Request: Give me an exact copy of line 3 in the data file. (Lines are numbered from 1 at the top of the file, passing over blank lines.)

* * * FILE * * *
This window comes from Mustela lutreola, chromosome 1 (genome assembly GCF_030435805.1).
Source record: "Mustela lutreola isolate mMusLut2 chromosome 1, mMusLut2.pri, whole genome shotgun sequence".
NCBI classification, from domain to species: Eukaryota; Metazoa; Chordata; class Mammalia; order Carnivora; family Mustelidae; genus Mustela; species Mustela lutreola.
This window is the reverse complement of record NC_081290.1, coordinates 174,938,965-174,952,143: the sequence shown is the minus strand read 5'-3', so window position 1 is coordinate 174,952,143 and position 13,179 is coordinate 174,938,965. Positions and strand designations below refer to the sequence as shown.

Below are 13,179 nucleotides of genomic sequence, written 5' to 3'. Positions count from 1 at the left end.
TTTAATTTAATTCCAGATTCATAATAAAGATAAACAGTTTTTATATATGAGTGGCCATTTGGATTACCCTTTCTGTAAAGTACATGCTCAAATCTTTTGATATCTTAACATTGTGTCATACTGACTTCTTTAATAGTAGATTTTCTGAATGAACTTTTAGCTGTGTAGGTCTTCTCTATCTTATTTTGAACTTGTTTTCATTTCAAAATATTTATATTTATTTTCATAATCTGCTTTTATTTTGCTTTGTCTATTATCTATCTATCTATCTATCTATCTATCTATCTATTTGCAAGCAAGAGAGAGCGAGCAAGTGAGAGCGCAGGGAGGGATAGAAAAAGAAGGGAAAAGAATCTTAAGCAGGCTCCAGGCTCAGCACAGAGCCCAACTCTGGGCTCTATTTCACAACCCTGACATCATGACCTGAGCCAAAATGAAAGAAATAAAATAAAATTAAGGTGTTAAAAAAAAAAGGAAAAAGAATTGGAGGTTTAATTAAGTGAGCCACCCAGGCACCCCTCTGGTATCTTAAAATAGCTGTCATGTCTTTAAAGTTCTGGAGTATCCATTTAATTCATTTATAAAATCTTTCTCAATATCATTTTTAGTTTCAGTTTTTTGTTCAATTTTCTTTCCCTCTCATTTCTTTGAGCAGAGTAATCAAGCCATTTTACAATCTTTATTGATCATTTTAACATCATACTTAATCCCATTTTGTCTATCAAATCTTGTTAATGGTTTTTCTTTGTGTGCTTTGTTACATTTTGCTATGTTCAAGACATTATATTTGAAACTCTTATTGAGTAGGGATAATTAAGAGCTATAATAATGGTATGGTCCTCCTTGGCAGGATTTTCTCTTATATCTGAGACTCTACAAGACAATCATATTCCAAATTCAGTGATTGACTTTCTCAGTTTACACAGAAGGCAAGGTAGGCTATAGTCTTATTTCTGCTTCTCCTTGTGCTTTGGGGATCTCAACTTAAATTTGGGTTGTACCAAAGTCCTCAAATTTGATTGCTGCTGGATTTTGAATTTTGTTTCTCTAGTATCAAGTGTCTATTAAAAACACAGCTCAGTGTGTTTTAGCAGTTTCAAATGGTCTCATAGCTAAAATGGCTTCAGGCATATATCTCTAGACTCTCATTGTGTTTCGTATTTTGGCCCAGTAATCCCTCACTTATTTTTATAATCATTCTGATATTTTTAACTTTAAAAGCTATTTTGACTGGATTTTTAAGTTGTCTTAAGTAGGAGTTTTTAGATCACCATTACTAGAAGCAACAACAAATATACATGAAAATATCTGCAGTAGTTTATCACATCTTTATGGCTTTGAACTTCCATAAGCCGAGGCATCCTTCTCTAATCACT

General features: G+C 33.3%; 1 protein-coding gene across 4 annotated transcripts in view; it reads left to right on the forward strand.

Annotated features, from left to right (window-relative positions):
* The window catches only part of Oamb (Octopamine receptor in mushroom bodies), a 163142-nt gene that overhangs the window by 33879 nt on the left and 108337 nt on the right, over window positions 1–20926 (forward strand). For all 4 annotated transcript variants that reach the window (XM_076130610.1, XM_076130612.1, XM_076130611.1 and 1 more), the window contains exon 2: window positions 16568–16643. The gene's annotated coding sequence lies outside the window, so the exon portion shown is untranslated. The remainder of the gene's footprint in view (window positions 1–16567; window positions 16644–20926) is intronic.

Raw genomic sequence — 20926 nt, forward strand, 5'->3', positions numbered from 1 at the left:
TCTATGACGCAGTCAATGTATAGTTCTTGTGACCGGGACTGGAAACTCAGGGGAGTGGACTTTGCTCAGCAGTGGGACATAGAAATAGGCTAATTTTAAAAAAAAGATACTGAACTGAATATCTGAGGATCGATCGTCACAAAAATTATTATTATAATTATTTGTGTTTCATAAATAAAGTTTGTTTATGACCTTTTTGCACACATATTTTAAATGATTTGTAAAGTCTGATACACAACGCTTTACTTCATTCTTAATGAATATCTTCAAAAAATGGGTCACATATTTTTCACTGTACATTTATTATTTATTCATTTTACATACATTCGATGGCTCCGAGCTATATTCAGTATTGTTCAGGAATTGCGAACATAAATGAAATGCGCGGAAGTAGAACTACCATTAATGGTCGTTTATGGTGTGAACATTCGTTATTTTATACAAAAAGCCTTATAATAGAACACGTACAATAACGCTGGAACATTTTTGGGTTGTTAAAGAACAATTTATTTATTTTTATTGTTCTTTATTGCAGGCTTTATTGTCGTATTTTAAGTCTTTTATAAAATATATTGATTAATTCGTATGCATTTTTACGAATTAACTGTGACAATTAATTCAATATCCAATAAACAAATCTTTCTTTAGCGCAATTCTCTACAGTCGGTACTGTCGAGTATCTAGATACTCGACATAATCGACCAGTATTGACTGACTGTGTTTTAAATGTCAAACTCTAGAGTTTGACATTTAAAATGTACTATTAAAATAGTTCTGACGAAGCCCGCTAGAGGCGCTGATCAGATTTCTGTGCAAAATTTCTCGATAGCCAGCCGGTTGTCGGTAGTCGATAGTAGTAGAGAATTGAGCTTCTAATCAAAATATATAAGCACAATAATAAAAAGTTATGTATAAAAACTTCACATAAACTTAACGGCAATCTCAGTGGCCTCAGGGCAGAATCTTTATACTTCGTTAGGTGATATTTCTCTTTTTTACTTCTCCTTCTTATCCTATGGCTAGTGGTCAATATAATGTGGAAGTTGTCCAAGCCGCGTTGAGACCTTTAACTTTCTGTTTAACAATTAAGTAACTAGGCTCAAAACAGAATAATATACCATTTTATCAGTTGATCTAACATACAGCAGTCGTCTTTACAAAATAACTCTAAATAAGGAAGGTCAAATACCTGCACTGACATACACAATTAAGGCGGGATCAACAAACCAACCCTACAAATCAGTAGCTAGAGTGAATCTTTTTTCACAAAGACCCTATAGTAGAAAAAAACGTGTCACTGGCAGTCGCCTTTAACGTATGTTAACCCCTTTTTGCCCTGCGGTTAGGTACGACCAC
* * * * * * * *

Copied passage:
NCBI classification, from domain to species: Eukaryota; Metazoa; Chordata; class Mammalia; order Carnivora; family Mustelidae; genus Mustela; species Mustela lutreola.